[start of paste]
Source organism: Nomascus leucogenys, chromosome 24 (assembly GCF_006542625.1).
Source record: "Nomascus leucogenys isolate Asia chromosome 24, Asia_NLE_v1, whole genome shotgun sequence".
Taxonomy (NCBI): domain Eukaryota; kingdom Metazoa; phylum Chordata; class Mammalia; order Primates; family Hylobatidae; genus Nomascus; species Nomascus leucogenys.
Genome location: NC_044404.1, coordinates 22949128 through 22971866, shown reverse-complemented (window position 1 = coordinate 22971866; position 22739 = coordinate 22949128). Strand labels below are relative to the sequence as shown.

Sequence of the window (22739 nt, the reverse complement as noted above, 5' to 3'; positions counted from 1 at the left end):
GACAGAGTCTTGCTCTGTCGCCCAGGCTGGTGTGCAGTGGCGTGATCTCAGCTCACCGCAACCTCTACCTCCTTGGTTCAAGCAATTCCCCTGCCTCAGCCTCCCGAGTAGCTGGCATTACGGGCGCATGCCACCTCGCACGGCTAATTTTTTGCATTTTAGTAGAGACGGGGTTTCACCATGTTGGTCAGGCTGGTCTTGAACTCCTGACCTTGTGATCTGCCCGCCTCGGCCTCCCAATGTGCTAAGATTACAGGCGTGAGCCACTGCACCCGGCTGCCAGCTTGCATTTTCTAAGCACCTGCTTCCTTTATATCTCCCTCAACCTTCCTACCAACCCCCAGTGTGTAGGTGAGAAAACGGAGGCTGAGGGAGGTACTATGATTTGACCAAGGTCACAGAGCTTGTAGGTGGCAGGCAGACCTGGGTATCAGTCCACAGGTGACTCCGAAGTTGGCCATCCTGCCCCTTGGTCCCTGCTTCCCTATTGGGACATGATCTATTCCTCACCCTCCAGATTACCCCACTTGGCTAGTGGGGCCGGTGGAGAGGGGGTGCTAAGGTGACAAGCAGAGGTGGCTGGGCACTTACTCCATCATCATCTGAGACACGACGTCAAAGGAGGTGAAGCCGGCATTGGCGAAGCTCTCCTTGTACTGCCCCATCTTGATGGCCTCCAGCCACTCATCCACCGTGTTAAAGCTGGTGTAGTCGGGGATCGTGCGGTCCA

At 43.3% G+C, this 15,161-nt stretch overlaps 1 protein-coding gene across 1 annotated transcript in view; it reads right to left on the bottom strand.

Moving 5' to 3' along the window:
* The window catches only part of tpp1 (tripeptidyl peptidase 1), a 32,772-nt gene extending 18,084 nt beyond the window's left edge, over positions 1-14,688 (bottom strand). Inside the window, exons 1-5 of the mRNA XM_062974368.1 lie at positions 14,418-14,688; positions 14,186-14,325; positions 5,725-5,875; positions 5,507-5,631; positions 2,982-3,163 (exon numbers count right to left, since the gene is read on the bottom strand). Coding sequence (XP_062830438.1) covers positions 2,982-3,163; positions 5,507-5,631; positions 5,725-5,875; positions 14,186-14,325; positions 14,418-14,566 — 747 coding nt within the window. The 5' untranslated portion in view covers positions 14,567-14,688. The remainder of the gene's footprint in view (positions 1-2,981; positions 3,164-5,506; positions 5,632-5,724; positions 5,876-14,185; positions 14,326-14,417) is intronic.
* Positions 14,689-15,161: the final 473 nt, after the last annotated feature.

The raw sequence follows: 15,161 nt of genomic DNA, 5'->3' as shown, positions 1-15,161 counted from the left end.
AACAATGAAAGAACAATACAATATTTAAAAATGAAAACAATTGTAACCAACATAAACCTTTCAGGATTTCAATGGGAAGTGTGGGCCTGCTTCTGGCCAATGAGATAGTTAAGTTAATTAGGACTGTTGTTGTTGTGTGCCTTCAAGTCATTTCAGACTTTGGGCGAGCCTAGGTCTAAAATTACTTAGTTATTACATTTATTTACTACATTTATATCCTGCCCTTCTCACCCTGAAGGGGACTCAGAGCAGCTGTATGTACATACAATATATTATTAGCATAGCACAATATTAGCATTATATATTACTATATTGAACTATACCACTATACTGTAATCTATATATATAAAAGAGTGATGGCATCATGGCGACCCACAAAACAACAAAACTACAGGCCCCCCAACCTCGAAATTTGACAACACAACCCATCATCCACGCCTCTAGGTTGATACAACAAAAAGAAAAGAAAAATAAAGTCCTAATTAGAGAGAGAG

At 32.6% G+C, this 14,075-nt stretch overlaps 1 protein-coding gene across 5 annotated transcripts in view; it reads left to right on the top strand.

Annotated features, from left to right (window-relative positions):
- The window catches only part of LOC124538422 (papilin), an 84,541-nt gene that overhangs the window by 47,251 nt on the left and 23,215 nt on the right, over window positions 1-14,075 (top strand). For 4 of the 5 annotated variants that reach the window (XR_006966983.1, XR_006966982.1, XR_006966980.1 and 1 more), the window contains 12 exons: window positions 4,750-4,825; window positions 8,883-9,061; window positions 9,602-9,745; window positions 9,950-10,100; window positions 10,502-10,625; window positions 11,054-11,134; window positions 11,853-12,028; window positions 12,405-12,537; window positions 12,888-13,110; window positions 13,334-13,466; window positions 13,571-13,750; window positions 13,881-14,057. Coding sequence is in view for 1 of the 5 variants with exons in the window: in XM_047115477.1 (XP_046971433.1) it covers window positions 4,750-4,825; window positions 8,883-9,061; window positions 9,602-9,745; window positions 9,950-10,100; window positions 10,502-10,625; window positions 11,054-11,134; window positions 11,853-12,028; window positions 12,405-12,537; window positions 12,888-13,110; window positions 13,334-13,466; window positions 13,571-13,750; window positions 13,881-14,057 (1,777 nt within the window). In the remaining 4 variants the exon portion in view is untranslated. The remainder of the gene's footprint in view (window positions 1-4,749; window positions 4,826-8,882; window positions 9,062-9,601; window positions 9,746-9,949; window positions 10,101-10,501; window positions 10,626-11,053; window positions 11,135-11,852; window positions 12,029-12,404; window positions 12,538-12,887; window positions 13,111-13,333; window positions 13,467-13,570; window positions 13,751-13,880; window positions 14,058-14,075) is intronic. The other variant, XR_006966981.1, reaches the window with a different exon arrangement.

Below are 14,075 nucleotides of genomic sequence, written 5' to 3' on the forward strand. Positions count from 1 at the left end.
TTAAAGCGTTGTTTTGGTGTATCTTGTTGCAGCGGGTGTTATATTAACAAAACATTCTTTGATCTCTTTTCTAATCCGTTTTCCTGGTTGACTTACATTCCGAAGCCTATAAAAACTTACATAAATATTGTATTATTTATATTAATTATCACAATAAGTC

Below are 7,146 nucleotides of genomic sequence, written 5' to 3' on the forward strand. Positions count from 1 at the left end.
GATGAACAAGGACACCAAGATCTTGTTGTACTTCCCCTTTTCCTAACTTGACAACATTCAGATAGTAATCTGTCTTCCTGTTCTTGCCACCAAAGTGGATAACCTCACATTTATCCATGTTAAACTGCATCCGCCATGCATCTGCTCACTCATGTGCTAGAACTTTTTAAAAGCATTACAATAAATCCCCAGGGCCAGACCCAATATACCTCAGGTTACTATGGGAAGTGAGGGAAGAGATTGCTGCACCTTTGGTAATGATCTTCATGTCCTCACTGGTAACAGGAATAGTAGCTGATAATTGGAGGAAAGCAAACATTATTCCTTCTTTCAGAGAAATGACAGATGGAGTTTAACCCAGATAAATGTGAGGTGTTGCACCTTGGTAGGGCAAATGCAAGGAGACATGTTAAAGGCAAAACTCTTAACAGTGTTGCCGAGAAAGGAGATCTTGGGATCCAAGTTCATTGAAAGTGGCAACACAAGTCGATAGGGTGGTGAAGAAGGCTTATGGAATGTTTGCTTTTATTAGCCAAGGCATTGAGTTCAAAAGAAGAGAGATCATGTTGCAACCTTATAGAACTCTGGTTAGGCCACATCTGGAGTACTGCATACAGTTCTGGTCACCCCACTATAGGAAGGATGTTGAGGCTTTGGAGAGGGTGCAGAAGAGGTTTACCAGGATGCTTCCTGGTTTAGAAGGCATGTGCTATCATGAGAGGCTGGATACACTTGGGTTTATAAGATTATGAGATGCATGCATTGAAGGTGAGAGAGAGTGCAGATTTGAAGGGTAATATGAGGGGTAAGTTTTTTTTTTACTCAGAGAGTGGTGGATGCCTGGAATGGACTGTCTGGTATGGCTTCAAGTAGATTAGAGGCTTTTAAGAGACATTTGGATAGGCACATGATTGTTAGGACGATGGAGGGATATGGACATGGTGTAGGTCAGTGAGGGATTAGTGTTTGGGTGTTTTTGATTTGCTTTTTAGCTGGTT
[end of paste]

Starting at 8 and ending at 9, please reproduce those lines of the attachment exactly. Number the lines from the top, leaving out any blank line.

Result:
Moving 5' to 3' along the window:
* The window catches only part of tpp1 (tripeptidyl peptidase 1), a 32,772-nt gene extending 18,084 nt beyond the window's left edge, over positions 1-14,688 (bottom strand). Inside the window, exons 1-5 of the mRNA XM_062974368.1 lie at positions 14,418-14,688; positions 14,186-14,325; positions 5,725-5,875; positions 5,507-5,631; positions 2,982-3,163 (exon numbers count right to left, since the gene is read on the bottom strand). Coding sequence (XP_062830438.1) covers positions 2,982-3,163; positions 5,507-5,631; positions 5,725-5,875; positions 14,186-14,325; positions 14,418-14,566 — 747 coding nt within the window. The 5' untranslated portion in view covers positions 14,567-14,688. The remainder of the gene's footprint in view (positions 1-2,981; positions 3,164-5,506; positions 5,632-5,724; positions 5,876-14,185; positions 14,326-14,417) is intronic.